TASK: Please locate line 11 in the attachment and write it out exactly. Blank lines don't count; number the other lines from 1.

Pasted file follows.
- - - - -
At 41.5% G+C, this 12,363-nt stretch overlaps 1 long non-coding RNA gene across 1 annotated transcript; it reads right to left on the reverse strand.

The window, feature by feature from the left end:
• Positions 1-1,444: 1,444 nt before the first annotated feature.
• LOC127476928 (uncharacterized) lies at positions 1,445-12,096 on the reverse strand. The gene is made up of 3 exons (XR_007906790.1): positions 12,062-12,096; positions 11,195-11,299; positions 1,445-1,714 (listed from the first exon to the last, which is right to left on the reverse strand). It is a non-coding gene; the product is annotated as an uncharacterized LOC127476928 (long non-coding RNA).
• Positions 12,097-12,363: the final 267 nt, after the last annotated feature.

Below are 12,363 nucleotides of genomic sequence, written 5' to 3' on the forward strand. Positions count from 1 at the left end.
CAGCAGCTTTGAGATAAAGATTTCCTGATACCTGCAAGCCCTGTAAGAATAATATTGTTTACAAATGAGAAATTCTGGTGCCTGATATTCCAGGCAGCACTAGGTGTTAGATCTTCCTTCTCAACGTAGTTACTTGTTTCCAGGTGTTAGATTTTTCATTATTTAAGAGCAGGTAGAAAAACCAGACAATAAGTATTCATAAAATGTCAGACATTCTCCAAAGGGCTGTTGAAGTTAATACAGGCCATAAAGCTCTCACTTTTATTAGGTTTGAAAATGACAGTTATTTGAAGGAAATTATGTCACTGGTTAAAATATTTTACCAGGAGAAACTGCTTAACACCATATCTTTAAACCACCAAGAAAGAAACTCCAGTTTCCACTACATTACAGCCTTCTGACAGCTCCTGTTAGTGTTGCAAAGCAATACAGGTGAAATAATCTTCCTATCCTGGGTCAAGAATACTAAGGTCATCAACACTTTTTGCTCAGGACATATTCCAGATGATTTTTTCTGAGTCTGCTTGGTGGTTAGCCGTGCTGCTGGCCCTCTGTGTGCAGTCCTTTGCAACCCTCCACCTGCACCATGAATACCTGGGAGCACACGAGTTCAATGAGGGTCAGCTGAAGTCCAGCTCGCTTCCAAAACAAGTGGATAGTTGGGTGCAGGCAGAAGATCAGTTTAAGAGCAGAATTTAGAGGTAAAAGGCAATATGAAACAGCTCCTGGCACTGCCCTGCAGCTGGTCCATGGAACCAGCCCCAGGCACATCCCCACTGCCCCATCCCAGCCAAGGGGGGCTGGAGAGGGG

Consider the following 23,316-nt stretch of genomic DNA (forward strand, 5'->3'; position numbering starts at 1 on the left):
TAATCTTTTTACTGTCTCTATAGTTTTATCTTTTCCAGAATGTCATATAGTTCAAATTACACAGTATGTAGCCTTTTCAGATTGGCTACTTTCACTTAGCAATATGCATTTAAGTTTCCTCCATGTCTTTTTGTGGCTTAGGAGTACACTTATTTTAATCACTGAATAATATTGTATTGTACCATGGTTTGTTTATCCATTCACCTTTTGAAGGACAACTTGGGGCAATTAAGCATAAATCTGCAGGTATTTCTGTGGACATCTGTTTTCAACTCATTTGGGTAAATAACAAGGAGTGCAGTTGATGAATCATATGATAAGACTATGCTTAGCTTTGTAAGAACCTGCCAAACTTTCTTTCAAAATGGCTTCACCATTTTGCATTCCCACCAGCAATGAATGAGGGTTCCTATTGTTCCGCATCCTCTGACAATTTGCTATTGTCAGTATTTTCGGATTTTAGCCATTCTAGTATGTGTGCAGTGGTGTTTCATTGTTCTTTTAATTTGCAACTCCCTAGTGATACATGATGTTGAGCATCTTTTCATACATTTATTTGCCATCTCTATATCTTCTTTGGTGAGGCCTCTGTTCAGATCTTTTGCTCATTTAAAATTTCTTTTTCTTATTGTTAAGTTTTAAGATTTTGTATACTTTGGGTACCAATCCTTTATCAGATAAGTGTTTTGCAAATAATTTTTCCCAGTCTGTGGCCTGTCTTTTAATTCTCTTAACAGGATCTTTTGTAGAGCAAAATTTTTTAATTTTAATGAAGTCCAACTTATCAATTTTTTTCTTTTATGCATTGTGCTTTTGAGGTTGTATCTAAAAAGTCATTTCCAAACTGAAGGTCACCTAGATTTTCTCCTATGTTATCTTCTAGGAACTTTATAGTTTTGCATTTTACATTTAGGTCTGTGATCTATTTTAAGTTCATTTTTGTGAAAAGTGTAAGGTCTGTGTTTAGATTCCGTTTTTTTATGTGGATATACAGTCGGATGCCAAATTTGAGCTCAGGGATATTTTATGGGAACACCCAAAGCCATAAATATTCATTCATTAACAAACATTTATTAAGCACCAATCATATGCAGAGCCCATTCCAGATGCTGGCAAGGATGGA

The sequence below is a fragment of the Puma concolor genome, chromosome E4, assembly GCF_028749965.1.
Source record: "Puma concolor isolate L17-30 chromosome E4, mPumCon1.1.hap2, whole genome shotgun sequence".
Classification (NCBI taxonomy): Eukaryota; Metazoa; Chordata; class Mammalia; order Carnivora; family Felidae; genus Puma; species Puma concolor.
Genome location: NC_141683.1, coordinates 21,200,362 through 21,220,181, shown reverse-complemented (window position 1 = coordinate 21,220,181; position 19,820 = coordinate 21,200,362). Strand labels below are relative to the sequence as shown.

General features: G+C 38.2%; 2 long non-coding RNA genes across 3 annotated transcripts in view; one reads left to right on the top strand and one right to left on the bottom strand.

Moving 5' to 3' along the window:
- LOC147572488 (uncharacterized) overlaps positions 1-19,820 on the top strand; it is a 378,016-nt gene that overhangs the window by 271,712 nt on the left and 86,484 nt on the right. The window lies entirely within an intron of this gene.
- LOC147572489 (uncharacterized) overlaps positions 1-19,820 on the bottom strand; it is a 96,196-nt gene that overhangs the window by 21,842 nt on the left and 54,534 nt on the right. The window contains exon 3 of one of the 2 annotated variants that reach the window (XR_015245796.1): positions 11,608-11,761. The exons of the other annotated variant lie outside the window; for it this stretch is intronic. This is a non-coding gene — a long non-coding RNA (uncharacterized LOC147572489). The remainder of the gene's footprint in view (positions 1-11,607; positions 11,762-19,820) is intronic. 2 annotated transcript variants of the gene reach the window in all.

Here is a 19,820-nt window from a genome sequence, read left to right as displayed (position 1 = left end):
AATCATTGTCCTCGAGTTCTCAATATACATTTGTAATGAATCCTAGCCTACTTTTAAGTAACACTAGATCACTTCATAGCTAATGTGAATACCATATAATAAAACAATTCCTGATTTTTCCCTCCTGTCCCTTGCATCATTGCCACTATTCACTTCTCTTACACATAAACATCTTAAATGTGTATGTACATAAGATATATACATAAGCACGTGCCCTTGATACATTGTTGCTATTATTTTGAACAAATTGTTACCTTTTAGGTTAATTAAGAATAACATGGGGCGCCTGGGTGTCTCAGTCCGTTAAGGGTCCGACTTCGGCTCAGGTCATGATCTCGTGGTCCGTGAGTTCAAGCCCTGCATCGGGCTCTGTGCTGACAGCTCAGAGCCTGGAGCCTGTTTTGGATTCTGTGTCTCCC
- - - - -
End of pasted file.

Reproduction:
Source record: "Puma concolor isolate L17-30 chromosome E4, mPumCon1.1.hap2, whole genome shotgun sequence".